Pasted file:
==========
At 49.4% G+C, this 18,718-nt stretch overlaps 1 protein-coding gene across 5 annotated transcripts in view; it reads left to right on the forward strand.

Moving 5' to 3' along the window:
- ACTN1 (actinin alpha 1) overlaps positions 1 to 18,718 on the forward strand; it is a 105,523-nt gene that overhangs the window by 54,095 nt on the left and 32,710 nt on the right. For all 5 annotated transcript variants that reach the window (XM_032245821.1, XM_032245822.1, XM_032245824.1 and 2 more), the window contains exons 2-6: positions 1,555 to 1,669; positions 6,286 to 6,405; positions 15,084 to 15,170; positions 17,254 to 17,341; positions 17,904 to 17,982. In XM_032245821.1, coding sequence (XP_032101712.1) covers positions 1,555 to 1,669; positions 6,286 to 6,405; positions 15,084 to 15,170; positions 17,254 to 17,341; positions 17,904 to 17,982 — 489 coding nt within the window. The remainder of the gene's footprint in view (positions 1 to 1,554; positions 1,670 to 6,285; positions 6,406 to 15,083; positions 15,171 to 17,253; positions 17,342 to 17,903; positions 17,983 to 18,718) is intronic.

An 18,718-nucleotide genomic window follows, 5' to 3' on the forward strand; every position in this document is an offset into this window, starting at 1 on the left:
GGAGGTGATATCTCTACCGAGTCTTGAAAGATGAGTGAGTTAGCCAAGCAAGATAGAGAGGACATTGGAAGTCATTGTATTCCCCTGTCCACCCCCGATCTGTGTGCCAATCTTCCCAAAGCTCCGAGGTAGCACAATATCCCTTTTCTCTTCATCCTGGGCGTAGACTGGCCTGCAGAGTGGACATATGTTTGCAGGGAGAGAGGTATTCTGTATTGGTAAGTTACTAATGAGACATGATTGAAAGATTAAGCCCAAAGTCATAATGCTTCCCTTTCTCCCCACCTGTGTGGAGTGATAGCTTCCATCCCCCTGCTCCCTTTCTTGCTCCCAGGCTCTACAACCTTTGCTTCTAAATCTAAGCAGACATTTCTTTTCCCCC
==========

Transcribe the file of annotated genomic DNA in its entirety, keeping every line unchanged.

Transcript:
At 49.4% G+C, this 18,718-nt stretch overlaps 1 protein-coding gene across 5 annotated transcripts in view; it reads left to right on the forward strand.

Moving 5' to 3' along the window:
- ACTN1 (actinin alpha 1) overlaps positions 1 to 18,718 on the forward strand; it is a 105,523-nt gene that overhangs the window by 54,095 nt on the left and 32,710 nt on the right. For all 5 annotated transcript variants that reach the window (XM_032245821.1, XM_032245822.1, XM_032245824.1 and 2 more), the window contains exons 2-6: positions 1,555 to 1,669; positions 6,286 to 6,405; positions 15,084 to 15,170; positions 17,254 to 17,341; positions 17,904 to 17,982. In XM_032245821.1, coding sequence (XP_032101712.1) covers positions 1,555 to 1,669; positions 6,286 to 6,405; positions 15,084 to 15,170; positions 17,254 to 17,341; positions 17,904 to 17,982 — 489 coding nt within the window. The remainder of the gene's footprint in view (positions 1 to 1,554; positions 1,670 to 6,285; positions 6,406 to 15,083; positions 15,171 to 17,253; positions 17,342 to 17,903; positions 17,983 to 18,718) is intronic.

An 18,718-nucleotide genomic window follows, 5' to 3' on the forward strand; every position in this document is an offset into this window, starting at 1 on the left:
GGAGGTGATATCTCTACCGAGTCTTGAAAGATGAGTGAGTTAGCCAAGCAAGATAGAGAGGACATTGGAAGTCATTGTATTCCCCTGTCCACCCCCGATCTGTGTGCCAATCTTCCCAAAGCTCCGAGGTAGCACAATATCCCTTTTCTCTTCATCCTGGGCGTAGACTGGCCTGCAGAGTGGACATATGTTTGCAGGGAGAGAGGTATTCTGTATTGGTAAGTTACTAATGAGACATGATTGAAAGATTAAGCCCAAAGTCATAATGCTTCCCTTTCTCCCCACCTGTGTGGAGTGATAGCTTCCATCCCCCTGCTCCCTTTCTTGCTCCCAGGCTCTACAACCTTTGCTTCTAAATCTAAGCAGACATTTCTTTTCCCCC